Monday, September 27, 2010

A Great Show (of callousness)

A few of the "God Hates You" group, with Emily, the violinist.
Well, I'll be darned if Emily, the violinist who played once with me, didn't run into the "God Hates You" group, and pose with them for a picture. I wonder if she would have done so, if she knew all of their political views.
I guess they must really be a Christian group. I'm sorry that I threw a miniture bottle of Paul Mason Brandy at them, and nearly missed the head of the one with her back turned.
I misunderstood them. I hope they can find it in their hearts to forgive me.
The Neil Young Show
Do I Suck?
Then, there was the Neil Young show last night, at the theatre.
It was drizzling lightly most of the evening, leading up to the start of the show, and well into it.
I set up on the sidewalk, a few feet from the entrance. I tuned up and warmed up with a Crosby, Stills, Nash (and Young) song, but had to keep scooting underneath the marquis when the drizzle intensified.
A few people left before the show had ended. None of them threw me a tip, and I had the feeling that they had left, because they thought Neil "sucked." If Neil Young wasn't good enough for them, then I had little chance of getting their dollar bills. I'm not a rock-n-roll icon.
A group of young ladies came out and smoked cigarettes at one point, and when one of them said to the others "Ready to go back in?" one of the others replied "Do we have to?" This made me curious enough to ask them: "Why, does Neil suck?" One of the others hesitated a bit, glanced at the guitar on my back, and hemmed a little and then hawed, and finally spat out that Neil seemed "a little sleepy."
I wished them that Neil would pick up the pace a bit as they went back inside.
The show ended and the masses walked by, as I played Pink Floyd, and Grateful Dead.
I got the impression that a lot of them were there for social networking, because I heard a lot of people telling each other that it was nice to see them, as if they hadn't met in a while. It impressed me as a "Who's Who" in the world of people with 200 dollars to spend on three hours of entertainment by a sleepy guy. The talk was not of music, but of buying and selling and the business of life, in general.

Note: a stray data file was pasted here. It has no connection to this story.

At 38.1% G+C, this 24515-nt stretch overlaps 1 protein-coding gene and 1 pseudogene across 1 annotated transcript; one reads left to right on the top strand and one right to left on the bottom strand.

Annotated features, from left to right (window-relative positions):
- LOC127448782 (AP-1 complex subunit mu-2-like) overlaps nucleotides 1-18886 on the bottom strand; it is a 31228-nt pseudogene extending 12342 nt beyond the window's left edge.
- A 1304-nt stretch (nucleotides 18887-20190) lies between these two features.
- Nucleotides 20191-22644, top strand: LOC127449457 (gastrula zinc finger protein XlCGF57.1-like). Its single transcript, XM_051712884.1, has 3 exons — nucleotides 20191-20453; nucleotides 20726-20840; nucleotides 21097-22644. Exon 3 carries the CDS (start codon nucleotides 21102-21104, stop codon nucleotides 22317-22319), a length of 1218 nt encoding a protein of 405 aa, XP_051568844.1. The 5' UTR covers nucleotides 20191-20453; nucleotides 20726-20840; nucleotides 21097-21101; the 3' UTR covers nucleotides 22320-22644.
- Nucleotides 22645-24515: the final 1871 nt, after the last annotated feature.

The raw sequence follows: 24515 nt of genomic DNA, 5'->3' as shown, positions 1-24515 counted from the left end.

That being said, I made about 10 bucks. There were no large bills, and the whole of it amounted to one person in 100 tipping me anything. They really didn't seem to be there for the music. Maybe they just wanted to be able to say "I saw Neil Young (who put me to sleep)" to their grandchildren someday. One lady told me that I had "missed a great show," after throwing a dollar in my case.
Cowgirl In The Sand
The scene behind the theatre, where Neil's bus was idling, was interesting.
There were not as many people hanging around as there had been for Robert Plant. This may have been due to the light rain, or the fact that those waiting for Robert's autograph, had payed 'out the ass" for a special V.I.P. priviledge, which basically insured them that they would meet that rock-n-roll icon face to face, and be able to pose with him for photos, which could then be shown to grandchildren someday.
Ricki Lake
There were only about a dozen or so waiting in the light rain. Neil had already quit the theater and was hunkering down on his bus. There were more of his security people than there were fans, in fact, each fan had his own personal security guy to tell him, one on one, that Neil wasn't feeling well, and was not very likely to come off of the bus, to sign autographs, and pose for anything.
One girl, waited in hope, cradling one of Neil's album covers and holding a Sharpie marker in one hand. She was having a conversation with another girl, who was holding something Neil Young related. The first girl was pretty large, kind of like Ricky Lake, and was setting the other girl straight upon dates and songs and lyrics and what Neil's favorite cereals were; things like that. She knew things that Neil had done back in the early 70's.
Hello Cowgirl In The Sand
(As Close As I Could Find)
Another short girl with very blonde hair, and wearing brown suede boots, which went half way up her lily white calves, of which only a few inches were visible under the hem of a black dress, also waited. She became the "Cowgirl In The Sand," from the song of that title, to me. I had the song in my head, and she was perfect. She had a face like I had never seen before, as if she was from a remote village somewhere, and wore the features of a very remote civilization, whom are rarely seen, and hence, she had a face like I had never seen before. It was almost ugly upon first glance, but, after the Cowgirl in the sand thing worked on me for a while, I changed my opinion and decided that she was one of the most beautiful creatures in the universe.
Her long blond hair looked like it had been brushed at least 32 strokes, possibly a lot more. I felt terrible when Neil's bus pulled away, and the girl's beautiful head fell, and her whole countenance drooped and she skulked away, looking like a very sad girl from a remote village somewhere in the mountains of somewhere where few ever go, and where lives one of Neil Young's biggest fans, who came all the way from her villiage in her boots, after brushing her hair, just to see him.
"Old enough now, to change your name. When so many love you, is it the same?"

I wish he could have stepped off the bus and at least let her tell him how popular his music is in her village.
I took my soaking wet 10 dollars back to the church spot and layed down and dreamed about a cowgirl in the sand

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